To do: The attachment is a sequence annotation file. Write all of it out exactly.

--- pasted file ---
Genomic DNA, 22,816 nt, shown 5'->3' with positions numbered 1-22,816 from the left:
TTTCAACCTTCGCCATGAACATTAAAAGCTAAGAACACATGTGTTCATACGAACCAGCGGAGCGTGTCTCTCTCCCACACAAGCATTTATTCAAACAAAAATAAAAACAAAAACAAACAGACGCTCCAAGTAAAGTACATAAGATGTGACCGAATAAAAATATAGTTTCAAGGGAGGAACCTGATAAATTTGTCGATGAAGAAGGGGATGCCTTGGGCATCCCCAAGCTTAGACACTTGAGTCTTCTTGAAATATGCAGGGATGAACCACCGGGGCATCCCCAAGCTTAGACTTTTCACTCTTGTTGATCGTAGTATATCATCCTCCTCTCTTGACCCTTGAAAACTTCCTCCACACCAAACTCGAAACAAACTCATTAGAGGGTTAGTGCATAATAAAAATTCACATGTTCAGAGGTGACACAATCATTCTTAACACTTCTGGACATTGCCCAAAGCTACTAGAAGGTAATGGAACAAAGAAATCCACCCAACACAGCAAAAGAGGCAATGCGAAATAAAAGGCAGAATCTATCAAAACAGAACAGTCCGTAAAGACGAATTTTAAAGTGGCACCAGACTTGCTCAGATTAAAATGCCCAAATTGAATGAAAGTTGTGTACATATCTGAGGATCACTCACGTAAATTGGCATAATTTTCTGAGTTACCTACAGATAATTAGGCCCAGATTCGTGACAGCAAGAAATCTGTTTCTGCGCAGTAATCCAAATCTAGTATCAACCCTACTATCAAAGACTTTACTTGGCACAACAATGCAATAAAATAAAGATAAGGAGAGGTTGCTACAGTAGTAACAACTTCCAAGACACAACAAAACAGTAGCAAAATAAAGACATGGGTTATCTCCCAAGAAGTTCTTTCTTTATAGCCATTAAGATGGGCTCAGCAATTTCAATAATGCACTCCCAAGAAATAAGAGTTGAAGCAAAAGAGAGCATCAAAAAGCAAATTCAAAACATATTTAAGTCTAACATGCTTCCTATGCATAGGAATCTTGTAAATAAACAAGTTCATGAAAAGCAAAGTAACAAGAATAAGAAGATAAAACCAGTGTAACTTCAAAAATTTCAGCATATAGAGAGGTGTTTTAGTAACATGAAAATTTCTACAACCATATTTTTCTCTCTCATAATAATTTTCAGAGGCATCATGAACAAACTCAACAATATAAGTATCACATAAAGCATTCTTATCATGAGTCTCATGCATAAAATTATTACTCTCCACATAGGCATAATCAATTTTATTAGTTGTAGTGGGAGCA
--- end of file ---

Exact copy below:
Genomic DNA, 22,816 nt, shown 5'->3' with positions numbered 1-22,816 from the left:
TTTCAACCTTCGCCATGAACATTAAAAGCTAAGAACACATGTGTTCATACGAACCAGCGGAGCGTGTCTCTCTCCCACACAAGCATTTATTCAAACAAAAATAAAAACAAAAACAAACAGACGCTCCAAGTAAAGTACATAAGATGTGACCGAATAAAAATATAGTTTCAAGGGAGGAACCTGATAAATTTGTCGATGAAGAAGGGGATGCCTTGGGCATCCCCAAGCTTAGACACTTGAGTCTTCTTGAAATATGCAGGGATGAACCACCGGGGCATCCCCAAGCTTAGACTTTTCACTCTTGTTGATCGTAGTATATCATCCTCCTCTCTTGACCCTTGAAAACTTCCTCCACACCAAACTCGAAACAAACTCATTAGAGGGTTAGTGCATAATAAAAATTCACATGTTCAGAGGTGACACAATCATTCTTAACACTTCTGGACATTGCCCAAAGCTACTAGAAGGTAATGGAACAAAGAAATCCACCCAACACAGCAAAAGAGGCAATGCGAAATAAAAGGCAGAATCTATCAAAACAGAACAGTCCGTAAAGACGAATTTTAAAGTGGCACCAGACTTGCTCAGATTAAAATGCCCAAATTGAATGAAAGTTGTGTACATATCTGAGGATCACTCACGTAAATTGGCATAATTTTCTGAGTTACCTACAGATAATTAGGCCCAGATTCGTGACAGCAAGAAATCTGTTTCTGCGCAGTAATCCAAATCTAGTATCAACCCTACTATCAAAGACTTTACTTGGCACAACAATGCAATAAAATAAAGATAAGGAGAGGTTGCTACAGTAGTAACAACTTCCAAGACACAACAAAACAGTAGCAAAATAAAGACATGGGTTATCTCCCAAGAAGTTCTTTCTTTATAGCCATTAAGATGGGCTCAGCAATTTCAATAATGCACTCCCAAGAAATAAGAGTTGAAGCAAAAGAGAGCATCAAAAAGCAAATTCAAAACATATTTAAGTCTAACATGCTTCCTATGCATAGGAATCTTGTAAATAAACAAGTTCATGAAAAGCAAAGTAACAAGAATAAGAAGATAAAACCAGTGTAACTTCAAAAATTTCAGCATATAGAGAGGTGTTTTAGTAACATGAAAATTTCTACAACCATATTTTTCTCTCTCATAATAATTTTCAGAGGCATCATGAACAAACTCAACAATATAAGTATCACATAAAGCATTCTTATCATGAGTCTCATGCATAAAATTATTACTCTCCACATAGGCATAATCAATTTTATTAGTTGTAGTGGGAGCA